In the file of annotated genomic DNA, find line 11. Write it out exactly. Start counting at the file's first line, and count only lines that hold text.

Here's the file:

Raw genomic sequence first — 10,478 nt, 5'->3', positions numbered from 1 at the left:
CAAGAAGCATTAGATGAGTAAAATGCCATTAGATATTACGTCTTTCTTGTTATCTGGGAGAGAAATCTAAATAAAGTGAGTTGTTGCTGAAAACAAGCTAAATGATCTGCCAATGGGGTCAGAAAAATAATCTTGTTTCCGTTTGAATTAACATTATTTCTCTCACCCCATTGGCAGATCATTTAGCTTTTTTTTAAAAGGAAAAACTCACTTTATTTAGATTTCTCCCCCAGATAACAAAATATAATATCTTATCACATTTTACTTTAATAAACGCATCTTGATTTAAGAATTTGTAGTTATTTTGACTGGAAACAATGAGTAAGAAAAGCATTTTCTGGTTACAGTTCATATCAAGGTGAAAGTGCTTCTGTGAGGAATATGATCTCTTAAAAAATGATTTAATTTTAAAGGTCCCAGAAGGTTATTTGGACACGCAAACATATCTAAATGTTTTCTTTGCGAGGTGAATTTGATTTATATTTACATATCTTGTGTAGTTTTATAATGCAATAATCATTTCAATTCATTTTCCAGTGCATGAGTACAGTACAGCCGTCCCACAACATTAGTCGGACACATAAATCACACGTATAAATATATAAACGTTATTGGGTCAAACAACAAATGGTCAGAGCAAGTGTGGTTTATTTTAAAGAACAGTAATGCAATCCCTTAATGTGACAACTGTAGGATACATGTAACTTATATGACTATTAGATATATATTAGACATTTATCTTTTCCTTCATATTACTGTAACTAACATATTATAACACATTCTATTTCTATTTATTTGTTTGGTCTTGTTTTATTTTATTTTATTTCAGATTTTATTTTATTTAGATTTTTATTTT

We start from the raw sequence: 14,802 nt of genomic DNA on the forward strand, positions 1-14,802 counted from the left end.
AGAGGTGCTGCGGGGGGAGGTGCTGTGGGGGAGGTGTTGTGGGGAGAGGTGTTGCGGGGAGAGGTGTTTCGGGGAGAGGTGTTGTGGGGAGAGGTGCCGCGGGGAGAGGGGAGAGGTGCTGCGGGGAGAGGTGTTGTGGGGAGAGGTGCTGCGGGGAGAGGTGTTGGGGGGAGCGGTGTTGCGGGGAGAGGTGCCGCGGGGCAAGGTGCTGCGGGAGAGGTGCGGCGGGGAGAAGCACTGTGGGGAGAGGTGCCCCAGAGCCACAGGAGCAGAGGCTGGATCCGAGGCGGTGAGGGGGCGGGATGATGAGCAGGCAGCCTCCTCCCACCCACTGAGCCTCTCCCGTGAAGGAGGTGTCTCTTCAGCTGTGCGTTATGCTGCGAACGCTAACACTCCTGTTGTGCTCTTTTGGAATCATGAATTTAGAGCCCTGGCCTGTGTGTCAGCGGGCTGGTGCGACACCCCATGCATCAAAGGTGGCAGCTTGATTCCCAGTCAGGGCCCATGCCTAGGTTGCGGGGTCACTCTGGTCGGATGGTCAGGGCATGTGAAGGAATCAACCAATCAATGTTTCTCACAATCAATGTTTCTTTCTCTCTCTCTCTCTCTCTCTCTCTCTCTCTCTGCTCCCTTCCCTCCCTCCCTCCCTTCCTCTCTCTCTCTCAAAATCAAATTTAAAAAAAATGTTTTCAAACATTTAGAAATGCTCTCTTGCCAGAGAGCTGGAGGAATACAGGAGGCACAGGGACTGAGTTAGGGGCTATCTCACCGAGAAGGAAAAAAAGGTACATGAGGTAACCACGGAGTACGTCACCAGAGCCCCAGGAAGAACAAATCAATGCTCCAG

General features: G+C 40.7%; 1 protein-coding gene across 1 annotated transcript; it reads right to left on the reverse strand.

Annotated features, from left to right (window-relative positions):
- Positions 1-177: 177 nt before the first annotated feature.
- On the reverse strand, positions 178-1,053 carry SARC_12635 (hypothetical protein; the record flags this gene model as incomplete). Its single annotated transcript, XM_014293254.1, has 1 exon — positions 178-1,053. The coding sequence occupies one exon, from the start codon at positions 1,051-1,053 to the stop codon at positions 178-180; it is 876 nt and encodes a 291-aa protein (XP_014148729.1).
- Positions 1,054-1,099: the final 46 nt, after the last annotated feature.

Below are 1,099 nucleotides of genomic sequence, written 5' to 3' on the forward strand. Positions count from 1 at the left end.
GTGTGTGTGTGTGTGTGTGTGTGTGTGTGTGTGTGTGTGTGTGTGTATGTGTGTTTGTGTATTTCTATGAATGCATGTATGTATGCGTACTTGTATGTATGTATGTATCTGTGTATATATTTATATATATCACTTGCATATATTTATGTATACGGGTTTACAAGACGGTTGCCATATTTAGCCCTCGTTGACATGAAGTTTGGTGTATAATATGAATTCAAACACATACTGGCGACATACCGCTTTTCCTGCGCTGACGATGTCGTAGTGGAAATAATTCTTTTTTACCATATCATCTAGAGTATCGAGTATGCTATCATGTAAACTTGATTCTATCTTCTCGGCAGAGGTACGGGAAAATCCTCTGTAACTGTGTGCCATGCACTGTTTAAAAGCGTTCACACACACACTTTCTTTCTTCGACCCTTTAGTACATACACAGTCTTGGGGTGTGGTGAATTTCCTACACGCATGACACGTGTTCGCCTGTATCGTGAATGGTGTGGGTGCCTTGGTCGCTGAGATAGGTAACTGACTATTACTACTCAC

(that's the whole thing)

GTGTGTGTGTGTGTGTGTGTGTGTGTGTGTGTGTGTGTGTGTGTGTATGTGTGTTTGTGTATTTCTATGAATGCATGTATGTATGCGTACTTGTATGTATGTATGTATCTGTGTATATATTTATATATATCACTTGCATATATTTATGTATACGGGTTTACAAGACGGTTGCCATATTTAGCCCTCGTTGACATGAAGTTTGGTGTATAATATGAATTCAAACACATACTGGCGACATACCGCTTTTCCTGCGCTGACGATGTCGTAGTGGAAATAATTCTTTTTTACCATATCATCTAGAGTATCGAGTATGCTATCATGTAAACTTGATTCTATCTTCTCGGCAGAGGTACGGGAAAATCCTCTGTAACTGTGTGCCATGCACTGTTTAAAAGCGTTCACACACACACTTTCTTTCTTCGACCCTTTAGTACATACACAGTCTTGGGGTGTGGTGAATTTCCTACACGCATGACACGTGTTCGCCTGTATCGTGAATGGTGTGGGTGCCTTGGTCGCTGAGATAGGTAACTGACTATTACTACTCAC